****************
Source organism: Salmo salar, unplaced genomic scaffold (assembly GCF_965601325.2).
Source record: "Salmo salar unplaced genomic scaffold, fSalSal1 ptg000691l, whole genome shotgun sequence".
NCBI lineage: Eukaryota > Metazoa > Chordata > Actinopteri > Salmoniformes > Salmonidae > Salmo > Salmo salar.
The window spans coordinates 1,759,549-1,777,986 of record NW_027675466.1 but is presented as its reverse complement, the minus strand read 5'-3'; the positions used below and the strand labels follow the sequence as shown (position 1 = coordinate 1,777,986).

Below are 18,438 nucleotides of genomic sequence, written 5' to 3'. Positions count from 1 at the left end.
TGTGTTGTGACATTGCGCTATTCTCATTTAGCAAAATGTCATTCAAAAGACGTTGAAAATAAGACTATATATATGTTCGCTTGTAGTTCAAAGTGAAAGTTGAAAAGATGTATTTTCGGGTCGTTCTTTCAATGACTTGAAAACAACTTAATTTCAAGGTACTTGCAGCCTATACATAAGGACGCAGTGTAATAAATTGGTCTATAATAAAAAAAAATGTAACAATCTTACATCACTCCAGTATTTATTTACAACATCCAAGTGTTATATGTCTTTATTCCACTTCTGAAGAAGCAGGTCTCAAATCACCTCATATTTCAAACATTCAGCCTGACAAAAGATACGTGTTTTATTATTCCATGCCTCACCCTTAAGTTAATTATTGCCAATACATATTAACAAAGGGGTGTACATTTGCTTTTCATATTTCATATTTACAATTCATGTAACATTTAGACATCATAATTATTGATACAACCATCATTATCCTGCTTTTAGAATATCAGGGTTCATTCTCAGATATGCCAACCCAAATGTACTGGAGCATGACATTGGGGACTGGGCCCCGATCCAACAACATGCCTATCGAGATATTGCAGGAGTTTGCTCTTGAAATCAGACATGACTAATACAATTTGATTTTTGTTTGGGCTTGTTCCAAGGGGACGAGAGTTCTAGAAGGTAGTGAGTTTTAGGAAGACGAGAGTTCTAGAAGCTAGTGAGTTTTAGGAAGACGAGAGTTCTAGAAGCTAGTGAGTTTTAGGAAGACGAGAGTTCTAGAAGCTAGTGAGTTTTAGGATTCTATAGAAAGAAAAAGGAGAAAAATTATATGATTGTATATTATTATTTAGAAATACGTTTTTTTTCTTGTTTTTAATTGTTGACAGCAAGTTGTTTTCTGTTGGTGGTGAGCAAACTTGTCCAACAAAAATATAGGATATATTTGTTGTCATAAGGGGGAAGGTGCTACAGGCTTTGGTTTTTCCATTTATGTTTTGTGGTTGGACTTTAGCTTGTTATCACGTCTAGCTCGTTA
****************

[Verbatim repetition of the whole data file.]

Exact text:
Source organism: Salmo salar, unplaced genomic scaffold (assembly GCF_965601325.2).
Source record: "Salmo salar unplaced genomic scaffold, fSalSal1 ptg000691l, whole genome shotgun sequence".
NCBI lineage: Eukaryota > Metazoa > Chordata > Actinopteri > Salmoniformes > Salmonidae > Salmo > Salmo salar.
The window spans coordinates 1,759,549-1,777,986 of record NW_027675466.1 but is presented as its reverse complement, the minus strand read 5'-3'; the positions used below and the strand labels follow the sequence as shown (position 1 = coordinate 1,777,986).

Below are 18,438 nucleotides of genomic sequence, written 5' to 3'. Positions count from 1 at the left end.
TGTGTTGTGACATTGCGCTATTCTCATTTAGCAAAATGTCATTCAAAAGACGTTGAAAATAAGACTATATATATGTTCGCTTGTAGTTCAAAGTGAAAGTTGAAAAGATGTATTTTCGGGTCGTTCTTTCAATGACTTGAAAACAACTTAATTTCAAGGTACTTGCAGCCTATACATAAGGACGCAGTGTAATAAATTGGTCTATAATAAAAAAAAATGTAACAATCTTACATCACTCCAGTATTTATTTACAACATCCAAGTGTTATATGTCTTTATTCCACTTCTGAAGAAGCAGGTCTCAAATCACCTCATATTTCAAACATTCAGCCTGACAAAAGATACGTGTTTTATTATTCCATGCCTCACCCTTAAGTTAATTATTGCCAATACATATTAACAAAGGGGTGTACATTTGCTTTTCATATTTCATATTTACAATTCATGTAACATTTAGACATCATAATTATTGATACAACCATCATTATCCTGCTTTTAGAATATCAGGGTTCATTCTCAGATATGCCAACCCAAATGTACTGGAGCATGACATTGGGGACTGGGCCCCGATCCAACAACATGCCTATCGAGATATTGCAGGAGTTTGCTCTTGAAATCAGACATGACTAATACAATTTGATTTTTGTTTGGGCTTGTTCCAAGGGGACGAGAGTTCTAGAAGGTAGTGAGTTTTAGGAAGACGAGAGTTCTAGAAGCTAGTGAGTTTTAGGAAGACGAGAGTTCTAGAAGCTAGTGAGTTTTAGGAAGACGAGAGTTCTAGAAGCTAGTGAGTTTTAGGATTCTATAGAAAGAAAAAGGAGAAAAATTATATGATTGTATATTATTATTTAGAAATACGTTTTTTTTCTTGTTTTTAATTGTTGACAGCAAGTTGTTTTCTGTTGGTGGTGAGCAAACTTGTCCAACAAAAATATAGGATATATTTGTTGTCATAAGGGGGAAGGTGCTACAGGCTTTGGTTTTTCCATTTATGTTTTGTGGTTGGACTTTAGCTTGTTATCACGTCTAGCTCGTTA